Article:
Entry Conditions

Visas are assigned by the type of entry which include:

  • Single-entry visa allows the holder to only enter the country once (under that particular visa) and will become invalid once the holder departs the country;
  • Double-entry visa allows the holder to enter the country twice.
  • Multiple-entry visa allows the holder to enter the country multiple times under the same visa.
  • Re-entry permits allow the holder to temporarily leaving the country without invalidating the visa.

Dates of Validity and Period of Stay

The date of validity indicates the time period when entry is permitted into the country.  While the period of stay is the duration allowed in the country.

For example, let’s say your visa has been issued with the following information:

  • Issue Date: January 1
  • Expire Date: March 31
  • Period of Stay: 30 Days

This means, you can enter the country any time between January 1 and March 31.  If you enter on March 31, you can stay in the country for 30 days until April 28th.

Important Note: The period of stay includes the day you enter the country and leave the country.  So if you entered on March 31th, then March 31st counts as one day.

It is illegal to stay beyond the period of stay.  The offender may be fined, prosecuted, deported, or even blacklisted from entering the country again, so be sure to calculate your period of stay correctly.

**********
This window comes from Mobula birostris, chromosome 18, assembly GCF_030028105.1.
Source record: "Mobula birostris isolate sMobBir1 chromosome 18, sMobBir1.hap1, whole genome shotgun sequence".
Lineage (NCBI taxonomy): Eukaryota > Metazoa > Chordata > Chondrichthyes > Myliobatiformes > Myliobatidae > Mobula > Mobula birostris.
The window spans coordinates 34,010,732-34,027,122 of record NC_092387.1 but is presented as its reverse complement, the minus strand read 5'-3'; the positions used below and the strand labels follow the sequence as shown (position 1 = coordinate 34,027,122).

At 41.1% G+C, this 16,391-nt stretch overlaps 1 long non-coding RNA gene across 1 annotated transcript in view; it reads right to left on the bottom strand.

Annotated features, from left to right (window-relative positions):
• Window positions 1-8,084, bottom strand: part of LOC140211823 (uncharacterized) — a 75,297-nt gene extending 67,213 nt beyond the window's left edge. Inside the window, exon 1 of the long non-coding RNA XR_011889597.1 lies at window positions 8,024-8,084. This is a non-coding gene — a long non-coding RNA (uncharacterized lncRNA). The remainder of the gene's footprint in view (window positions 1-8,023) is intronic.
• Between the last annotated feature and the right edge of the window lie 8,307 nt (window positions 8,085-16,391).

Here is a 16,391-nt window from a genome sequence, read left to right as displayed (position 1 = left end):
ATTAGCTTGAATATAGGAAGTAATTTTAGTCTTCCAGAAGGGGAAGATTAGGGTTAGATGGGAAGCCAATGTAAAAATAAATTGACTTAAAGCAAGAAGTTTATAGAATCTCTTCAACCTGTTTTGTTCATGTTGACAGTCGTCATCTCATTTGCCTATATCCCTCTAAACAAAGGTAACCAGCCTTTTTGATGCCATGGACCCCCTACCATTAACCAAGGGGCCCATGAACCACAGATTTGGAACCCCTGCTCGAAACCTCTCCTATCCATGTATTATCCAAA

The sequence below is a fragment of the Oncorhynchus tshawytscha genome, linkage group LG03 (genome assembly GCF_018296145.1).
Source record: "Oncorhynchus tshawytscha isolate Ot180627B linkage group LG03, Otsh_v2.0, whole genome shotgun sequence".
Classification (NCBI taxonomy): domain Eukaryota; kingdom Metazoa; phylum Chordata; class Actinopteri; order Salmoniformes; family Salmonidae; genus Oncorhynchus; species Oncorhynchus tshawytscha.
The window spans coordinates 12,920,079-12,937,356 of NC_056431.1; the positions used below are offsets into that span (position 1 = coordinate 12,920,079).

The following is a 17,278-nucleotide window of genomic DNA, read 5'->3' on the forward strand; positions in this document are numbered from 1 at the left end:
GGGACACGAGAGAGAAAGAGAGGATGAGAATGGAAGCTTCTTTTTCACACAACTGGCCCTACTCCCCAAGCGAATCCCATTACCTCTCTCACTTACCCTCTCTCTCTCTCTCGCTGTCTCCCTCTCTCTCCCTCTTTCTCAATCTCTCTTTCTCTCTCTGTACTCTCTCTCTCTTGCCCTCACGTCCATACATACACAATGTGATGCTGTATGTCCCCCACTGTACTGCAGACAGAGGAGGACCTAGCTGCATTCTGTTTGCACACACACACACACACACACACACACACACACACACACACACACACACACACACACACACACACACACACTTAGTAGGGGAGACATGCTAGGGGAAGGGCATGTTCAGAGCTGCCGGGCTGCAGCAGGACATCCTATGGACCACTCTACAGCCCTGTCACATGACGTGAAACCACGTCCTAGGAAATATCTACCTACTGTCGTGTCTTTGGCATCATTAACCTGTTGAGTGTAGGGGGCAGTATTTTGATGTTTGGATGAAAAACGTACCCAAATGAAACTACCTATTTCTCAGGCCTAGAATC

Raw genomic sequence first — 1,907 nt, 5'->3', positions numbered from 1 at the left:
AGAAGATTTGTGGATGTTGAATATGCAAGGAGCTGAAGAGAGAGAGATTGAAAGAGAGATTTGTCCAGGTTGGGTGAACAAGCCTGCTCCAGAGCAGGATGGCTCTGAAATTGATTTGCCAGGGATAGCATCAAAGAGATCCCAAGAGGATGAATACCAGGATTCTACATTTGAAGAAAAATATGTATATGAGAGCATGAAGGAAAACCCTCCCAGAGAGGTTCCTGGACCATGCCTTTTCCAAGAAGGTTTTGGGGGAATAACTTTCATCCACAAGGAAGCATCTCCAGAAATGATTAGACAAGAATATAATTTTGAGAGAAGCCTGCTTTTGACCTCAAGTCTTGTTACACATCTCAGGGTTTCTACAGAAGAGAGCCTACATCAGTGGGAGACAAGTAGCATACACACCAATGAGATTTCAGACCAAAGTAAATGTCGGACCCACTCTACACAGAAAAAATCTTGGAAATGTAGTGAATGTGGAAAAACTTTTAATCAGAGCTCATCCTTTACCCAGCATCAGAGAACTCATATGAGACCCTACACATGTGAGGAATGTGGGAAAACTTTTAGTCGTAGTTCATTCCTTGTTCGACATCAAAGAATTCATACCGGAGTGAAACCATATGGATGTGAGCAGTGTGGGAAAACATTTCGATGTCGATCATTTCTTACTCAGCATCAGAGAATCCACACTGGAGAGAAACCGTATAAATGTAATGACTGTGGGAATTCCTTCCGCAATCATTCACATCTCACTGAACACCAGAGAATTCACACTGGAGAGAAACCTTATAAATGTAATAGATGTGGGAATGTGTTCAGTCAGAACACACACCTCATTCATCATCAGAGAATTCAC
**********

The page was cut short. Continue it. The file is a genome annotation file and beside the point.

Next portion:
Also, if you feel you will need to stay longer, you may be allowed to file for an extension (for a fee) at the immigration offices.

How to Research a Country’s Visa Requirements

Research a country’s visa requirements before you travel… and give yourself enough time to apply and receive the visa before your travel dates.

VisaHQ.com provides visa information for all countries with information on how to apply (if needed).

If you’re planning on visiting several countries in Europe, you might consider getting the Schengen Visa – a multi-country visa serving 22 European Union states and 3 non-EU members.

Word of Warning

Each country reserves the right to decline or refuse entry even if you have a visa.

In my personal experience, most immigration officers act like prison guards treating visa holders like prisoners.

In fact, I was mortified after returning to the U.S. and heard the way the immigration officers treated everyone (citizens and non-citizens alike).  They aren’t helpful and seem to enjoy shouting, getting irritated, and making you look like an idiot even if you’ve done everything correctly.

My best advice…

Have your paper work and identification in hand,  keep your head down, and don’t speak unless spoken to.

Also, many countries that issue visas upon arrival (such as Cambodia) require copies of a passport-sized photograph.  Be sure to keep several copies of passport-sized photographs with you if you’re visiting such countries.

Thanks and happy travels!

Feature image by Sem Paradeiro.